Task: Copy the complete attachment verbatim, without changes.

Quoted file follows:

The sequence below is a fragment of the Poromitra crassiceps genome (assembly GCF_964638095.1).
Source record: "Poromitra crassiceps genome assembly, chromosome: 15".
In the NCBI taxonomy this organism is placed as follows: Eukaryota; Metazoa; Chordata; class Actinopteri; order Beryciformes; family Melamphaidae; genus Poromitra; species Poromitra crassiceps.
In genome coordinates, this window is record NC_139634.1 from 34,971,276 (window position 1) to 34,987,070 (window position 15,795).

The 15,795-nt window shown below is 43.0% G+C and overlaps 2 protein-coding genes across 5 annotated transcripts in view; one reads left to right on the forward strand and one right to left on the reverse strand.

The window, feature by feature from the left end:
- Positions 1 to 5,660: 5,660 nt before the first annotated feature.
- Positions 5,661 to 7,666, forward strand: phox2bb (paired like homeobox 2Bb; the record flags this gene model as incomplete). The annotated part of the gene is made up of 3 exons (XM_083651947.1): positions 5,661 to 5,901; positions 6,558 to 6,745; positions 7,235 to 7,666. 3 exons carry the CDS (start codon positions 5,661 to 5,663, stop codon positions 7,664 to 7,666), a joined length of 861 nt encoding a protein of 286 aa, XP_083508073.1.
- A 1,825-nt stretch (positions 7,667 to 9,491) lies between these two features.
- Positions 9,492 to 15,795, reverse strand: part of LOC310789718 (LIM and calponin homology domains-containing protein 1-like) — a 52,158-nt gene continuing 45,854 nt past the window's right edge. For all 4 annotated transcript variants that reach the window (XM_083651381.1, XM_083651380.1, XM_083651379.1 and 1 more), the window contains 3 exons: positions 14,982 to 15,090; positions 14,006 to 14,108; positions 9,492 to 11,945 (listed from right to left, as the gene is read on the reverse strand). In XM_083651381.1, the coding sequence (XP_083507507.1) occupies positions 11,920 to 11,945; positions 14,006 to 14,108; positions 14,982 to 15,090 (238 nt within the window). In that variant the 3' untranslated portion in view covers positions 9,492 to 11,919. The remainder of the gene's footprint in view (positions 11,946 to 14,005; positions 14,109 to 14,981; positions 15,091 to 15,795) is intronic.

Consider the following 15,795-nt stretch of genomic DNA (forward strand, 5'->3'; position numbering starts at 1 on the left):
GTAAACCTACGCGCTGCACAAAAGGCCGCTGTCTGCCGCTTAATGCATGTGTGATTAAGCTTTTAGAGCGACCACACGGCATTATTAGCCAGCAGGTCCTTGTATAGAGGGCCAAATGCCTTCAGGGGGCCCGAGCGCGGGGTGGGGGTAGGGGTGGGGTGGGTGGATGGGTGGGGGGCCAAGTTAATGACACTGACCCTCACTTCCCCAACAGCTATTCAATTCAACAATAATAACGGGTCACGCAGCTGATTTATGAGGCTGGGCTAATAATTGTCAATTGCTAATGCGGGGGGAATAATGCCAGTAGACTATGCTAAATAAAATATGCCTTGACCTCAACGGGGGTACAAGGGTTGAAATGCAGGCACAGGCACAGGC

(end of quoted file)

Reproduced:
The sequence below is a fragment of the Poromitra crassiceps genome (assembly GCF_964638095.1).
Source record: "Poromitra crassiceps genome assembly, chromosome: 15".
In the NCBI taxonomy this organism is placed as follows: Eukaryota; Metazoa; Chordata; class Actinopteri; order Beryciformes; family Melamphaidae; genus Poromitra; species Poromitra crassiceps.
In genome coordinates, this window is record NC_139634.1 from 34,971,276 (window position 1) to 34,987,070 (window position 15,795).

The 15,795-nt window shown below is 43.0% G+C and overlaps 2 protein-coding genes across 5 annotated transcripts in view; one reads left to right on the forward strand and one right to left on the reverse strand.

The window, feature by feature from the left end:
- Positions 1 to 5,660: 5,660 nt before the first annotated feature.
- Positions 5,661 to 7,666, forward strand: phox2bb (paired like homeobox 2Bb; the record flags this gene model as incomplete). The annotated part of the gene is made up of 3 exons (XM_083651947.1): positions 5,661 to 5,901; positions 6,558 to 6,745; positions 7,235 to 7,666. 3 exons carry the CDS (start codon positions 5,661 to 5,663, stop codon positions 7,664 to 7,666), a joined length of 861 nt encoding a protein of 286 aa, XP_083508073.1.
- A 1,825-nt stretch (positions 7,667 to 9,491) lies between these two features.
- Positions 9,492 to 15,795, reverse strand: part of LOC310789718 (LIM and calponin homology domains-containing protein 1-like) — a 52,158-nt gene continuing 45,854 nt past the window's right edge. For all 4 annotated transcript variants that reach the window (XM_083651381.1, XM_083651380.1, XM_083651379.1 and 1 more), the window contains 3 exons: positions 14,982 to 15,090; positions 14,006 to 14,108; positions 9,492 to 11,945 (listed from right to left, as the gene is read on the reverse strand). In XM_083651381.1, the coding sequence (XP_083507507.1) occupies positions 11,920 to 11,945; positions 14,006 to 14,108; positions 14,982 to 15,090 (238 nt within the window). In that variant the 3' untranslated portion in view covers positions 9,492 to 11,919. The remainder of the gene's footprint in view (positions 11,946 to 14,005; positions 14,109 to 14,981; positions 15,091 to 15,795) is intronic.

Consider the following 15,795-nt stretch of genomic DNA (forward strand, 5'->3'; position numbering starts at 1 on the left):
GTAAACCTACGCGCTGCACAAAAGGCCGCTGTCTGCCGCTTAATGCATGTGTGATTAAGCTTTTAGAGCGACCACACGGCATTATTAGCCAGCAGGTCCTTGTATAGAGGGCCAAATGCCTTCAGGGGGCCCGAGCGCGGGGTGGGGGTAGGGGTGGGGTGGGTGGATGGGTGGGGGGCCAAGTTAATGACACTGACCCTCACTTCCCCAACAGCTATTCAATTCAACAATAATAACGGGTCACGCAGCTGATTTATGAGGCTGGGCTAATAATTGTCAATTGCTAATGCGGGGGGAATAATGCCAGTAGACTATGCTAAATAAAATATGCCTTGACCTCAACGGGGGTACAAGGGTTGAAATGCAGGCACAGGCACAGGC